Wednesday, February 25, 2009

Parenting for Hippies (and Stone Age Indians)

This past week, in the name of research, I had the pleasure of watching the first part of a documentary about three radically different approaches to parenting. Like all good documentaries, this one is British-made (since the Brits invented the form shortly after the sandwich, circa 1762) and it follows three paediatric nurses and the families they are guiding through the early days of parenting, starting from birth. Each nurse is a proponent of a particular approach and considered an “expert” in the model.

They’re models we’re all familiar with: The first is the now (mostly) considered archaic routine-driven approach, with a strict six-ten-two feeding schedule and sleeps in between and also includes plenty of outdoor time. (This was tremendously popular in the good old days when nuns often ran the maternity wards. Coincidence? I should think not.) The second is the mother-as-expert Dr. Spock approach, which became every mum’s bible from the 60s and onward and is probably the most reasonable and realistic to implement. The third is based upon a book called The Continuum Concept. This book formed the model for what is now referred to as “attachment parenting” and is completely baby-centred, seemingly at the total expense of the mother.

“Attachment parenting” is simply a euphemism for “you’ll never even be able to take so much as a pee by yourself for at least the next five years.” This approach advocates such behaviour as breast feeding on demand, constant (and they mean constant, damn it) physical contact, even co-sleeping. This last concept means you’ll never actually get any restorative sleep since you’ll be too worried about rolling over on top of your baby in this most natural, wonderfully nurturing environment that you’ve created in your bed. But in fact, if you’re really going to adhere to this approach, plan on ditching your $2000 king firma-rest and simply replace it with some sticks and leaves. In fact, why not just sleep outside on a pelt from an animal you’ve recently slaughtered and leave your husband the bed? Soooo natural! So is getting cholera in certain parts of the world. No thanks.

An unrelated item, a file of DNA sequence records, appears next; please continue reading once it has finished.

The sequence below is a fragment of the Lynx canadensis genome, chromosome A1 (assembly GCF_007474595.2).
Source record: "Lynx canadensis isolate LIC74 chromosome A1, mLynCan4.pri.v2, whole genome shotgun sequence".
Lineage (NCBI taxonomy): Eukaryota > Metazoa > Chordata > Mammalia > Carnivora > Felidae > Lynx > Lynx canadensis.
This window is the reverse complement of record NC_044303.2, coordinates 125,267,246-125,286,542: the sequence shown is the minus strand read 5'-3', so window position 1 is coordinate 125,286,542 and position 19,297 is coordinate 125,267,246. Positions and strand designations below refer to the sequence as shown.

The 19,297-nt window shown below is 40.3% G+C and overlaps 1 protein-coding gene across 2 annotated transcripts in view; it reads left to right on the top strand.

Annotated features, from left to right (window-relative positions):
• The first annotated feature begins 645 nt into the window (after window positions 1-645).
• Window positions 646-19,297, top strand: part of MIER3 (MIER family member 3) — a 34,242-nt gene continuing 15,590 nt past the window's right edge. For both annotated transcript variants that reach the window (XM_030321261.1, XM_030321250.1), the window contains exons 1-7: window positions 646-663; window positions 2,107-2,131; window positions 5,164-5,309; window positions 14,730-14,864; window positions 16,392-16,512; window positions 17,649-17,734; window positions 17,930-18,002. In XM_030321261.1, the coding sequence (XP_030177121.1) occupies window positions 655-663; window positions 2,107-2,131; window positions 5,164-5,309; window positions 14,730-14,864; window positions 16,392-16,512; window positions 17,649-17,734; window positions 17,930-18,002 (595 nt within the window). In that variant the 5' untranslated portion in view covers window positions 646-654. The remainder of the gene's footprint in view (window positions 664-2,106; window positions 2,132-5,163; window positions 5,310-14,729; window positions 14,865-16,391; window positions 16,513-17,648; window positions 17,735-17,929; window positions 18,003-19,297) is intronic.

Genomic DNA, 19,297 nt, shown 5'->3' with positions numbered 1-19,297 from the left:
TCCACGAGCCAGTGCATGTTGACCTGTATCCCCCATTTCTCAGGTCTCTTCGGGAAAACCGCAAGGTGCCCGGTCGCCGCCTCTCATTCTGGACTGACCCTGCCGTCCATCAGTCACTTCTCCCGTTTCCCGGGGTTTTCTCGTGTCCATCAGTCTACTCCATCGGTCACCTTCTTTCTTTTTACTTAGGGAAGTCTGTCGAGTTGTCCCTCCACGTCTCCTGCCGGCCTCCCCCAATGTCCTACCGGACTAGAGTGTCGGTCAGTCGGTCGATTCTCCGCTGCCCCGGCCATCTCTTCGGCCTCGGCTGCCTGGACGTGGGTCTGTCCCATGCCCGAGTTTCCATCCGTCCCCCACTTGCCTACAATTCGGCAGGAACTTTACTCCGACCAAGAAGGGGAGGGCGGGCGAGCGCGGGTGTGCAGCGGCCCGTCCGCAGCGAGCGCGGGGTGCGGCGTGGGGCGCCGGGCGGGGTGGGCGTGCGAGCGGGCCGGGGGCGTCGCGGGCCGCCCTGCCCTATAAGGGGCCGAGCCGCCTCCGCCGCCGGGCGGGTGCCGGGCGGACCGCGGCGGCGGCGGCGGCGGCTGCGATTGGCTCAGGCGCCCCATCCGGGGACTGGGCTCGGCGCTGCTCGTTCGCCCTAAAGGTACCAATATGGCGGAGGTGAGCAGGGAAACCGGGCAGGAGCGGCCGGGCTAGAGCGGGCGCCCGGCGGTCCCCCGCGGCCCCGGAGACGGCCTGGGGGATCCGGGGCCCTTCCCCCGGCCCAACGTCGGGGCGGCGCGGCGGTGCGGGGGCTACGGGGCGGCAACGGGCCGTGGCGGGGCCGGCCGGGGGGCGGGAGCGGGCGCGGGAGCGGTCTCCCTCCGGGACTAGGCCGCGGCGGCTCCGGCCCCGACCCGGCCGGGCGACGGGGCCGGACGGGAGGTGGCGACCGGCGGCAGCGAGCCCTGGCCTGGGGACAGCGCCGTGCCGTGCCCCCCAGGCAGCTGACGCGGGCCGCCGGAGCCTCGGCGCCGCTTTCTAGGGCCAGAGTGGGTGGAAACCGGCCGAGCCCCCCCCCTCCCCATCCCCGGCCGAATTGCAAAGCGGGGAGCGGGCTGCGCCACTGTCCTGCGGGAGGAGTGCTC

The Continuum Concept was written by Jean Liedloff, an unmarried, child-free woman from California (big surprise). Who lives on a houseboat. With her cat. Her website explains that the inspiration for this model of parenting came as a result of Liedloff spending two and a half years living “deep in the South American jungle with Stone Age Indians.” It goes on to say that her “experience demolished her Western preconceptions of how we should live and led her to a radically different view of what human nature really is. She offers a new understanding of how we have lost much of our natural well-being and shows us practical ways to regain it for our children and for ourselves.”

Stone. Age. Indians.

First, I’m surprised that “Stone Age Indians” is still considered a politically correct assessment of the lifestyle of these peoples, but if anyone would know that information, it would be an unmarried Californian lady who lives on a houseboat. Did I mention with only her cat for company?

Second, “attachment parenting” is the very philosophy that begins to plant the seed in the child’s head that they are the very centre of the universe. It builds on their assumption that you had no life before they came in and took it over, and that you should continue to have no life until they’re well into their 20s (at which point you’ll look up and realise that your marriage has disintegrated and you have no friends or hobbies). This view is perfectly natural and just fine for the first three or-so months, but by age three years? And anything beyond that and it just becomes, well…obnoxious.

But my real issue with this approach is not so much what it eventually does to the children (although we’re just starting to see the long term effects of this now) but what it does to mums. And that is that to create an enormous amount of pressure from expectations that are completely unrealistic for a Western mother. And that is completely unnatural.

Okay, Jean, perhaps we have lost a lot of the “natural” experience of being a parent. We bottle-feed. We commute to work. We day-care. We over-schedule. But trying to rear children like we’re stone age Indians is like trying to party like it’s 1999: for good or bad, that era is over. For people in undeveloped parts of the world, parenting is about survival, plain and simple. They carry, sleep with and feed their babies that way because they need to. We don’t – and more importantly, in order for our survival, we can’t. Parenthood in the modern world is trying enough without these added layers of expectations about what’s “best” for baby. This is where the myth of supermum begins to germinate. Incidentally, one of the mothers-to-be in the documentary adhering to this approach almost lost her baby in an effort to have a “natural” home birth.

While the approach is obviously effective for the Indians, I think that’s where this philosophy needs to stay: deep in the jungle. It will be interesting to see how the rest of this documentary plays out. But I say let’s try and bring back the old-school routine. And speaking of: it’s 5pm, which means I have to freshen up the cigarette case, get to my drinks cart and make the evening batch of martinis.

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